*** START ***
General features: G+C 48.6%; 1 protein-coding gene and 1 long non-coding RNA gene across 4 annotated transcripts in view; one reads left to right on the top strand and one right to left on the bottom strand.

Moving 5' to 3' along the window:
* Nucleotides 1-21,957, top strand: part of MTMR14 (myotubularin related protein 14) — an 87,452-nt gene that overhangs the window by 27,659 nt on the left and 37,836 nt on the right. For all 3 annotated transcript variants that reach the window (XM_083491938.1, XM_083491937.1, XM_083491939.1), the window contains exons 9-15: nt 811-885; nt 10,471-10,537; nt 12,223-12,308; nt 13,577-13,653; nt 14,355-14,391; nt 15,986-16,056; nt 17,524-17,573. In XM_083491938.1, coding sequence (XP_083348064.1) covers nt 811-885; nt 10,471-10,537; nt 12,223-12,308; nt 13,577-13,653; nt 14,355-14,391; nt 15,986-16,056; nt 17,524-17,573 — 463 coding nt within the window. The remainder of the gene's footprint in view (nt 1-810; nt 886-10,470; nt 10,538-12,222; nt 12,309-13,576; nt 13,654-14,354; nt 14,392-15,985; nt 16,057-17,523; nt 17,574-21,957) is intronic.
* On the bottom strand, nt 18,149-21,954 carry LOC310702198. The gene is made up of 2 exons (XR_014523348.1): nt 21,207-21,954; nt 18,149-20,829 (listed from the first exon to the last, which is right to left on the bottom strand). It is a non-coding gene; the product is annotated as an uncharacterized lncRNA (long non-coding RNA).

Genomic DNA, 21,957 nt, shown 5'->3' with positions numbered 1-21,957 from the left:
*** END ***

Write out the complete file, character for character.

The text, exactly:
General features: G+C 48.6%; 1 protein-coding gene and 1 long non-coding RNA gene across 4 annotated transcripts in view; one reads left to right on the top strand and one right to left on the bottom strand.

Moving 5' to 3' along the window:
* Nucleotides 1-21,957, top strand: part of MTMR14 (myotubularin related protein 14) — an 87,452-nt gene that overhangs the window by 27,659 nt on the left and 37,836 nt on the right. For all 3 annotated transcript variants that reach the window (XM_083491938.1, XM_083491937.1, XM_083491939.1), the window contains exons 9-15: nt 811-885; nt 10,471-10,537; nt 12,223-12,308; nt 13,577-13,653; nt 14,355-14,391; nt 15,986-16,056; nt 17,524-17,573. In XM_083491938.1, coding sequence (XP_083348064.1) covers nt 811-885; nt 10,471-10,537; nt 12,223-12,308; nt 13,577-13,653; nt 14,355-14,391; nt 15,986-16,056; nt 17,524-17,573 — 463 coding nt within the window. The remainder of the gene's footprint in view (nt 1-810; nt 886-10,470; nt 10,538-12,222; nt 12,309-13,576; nt 13,654-14,354; nt 14,392-15,985; nt 16,057-17,523; nt 17,574-21,957) is intronic.
* On the bottom strand, nt 18,149-21,954 carry LOC310702198. The gene is made up of 2 exons (XR_014523348.1): nt 21,207-21,954; nt 18,149-20,829 (listed from the first exon to the last, which is right to left on the bottom strand). It is a non-coding gene; the product is annotated as an uncharacterized lncRNA (long non-coding RNA).

Genomic DNA, 21,957 nt, shown 5'->3' with positions numbered 1-21,957 from the left: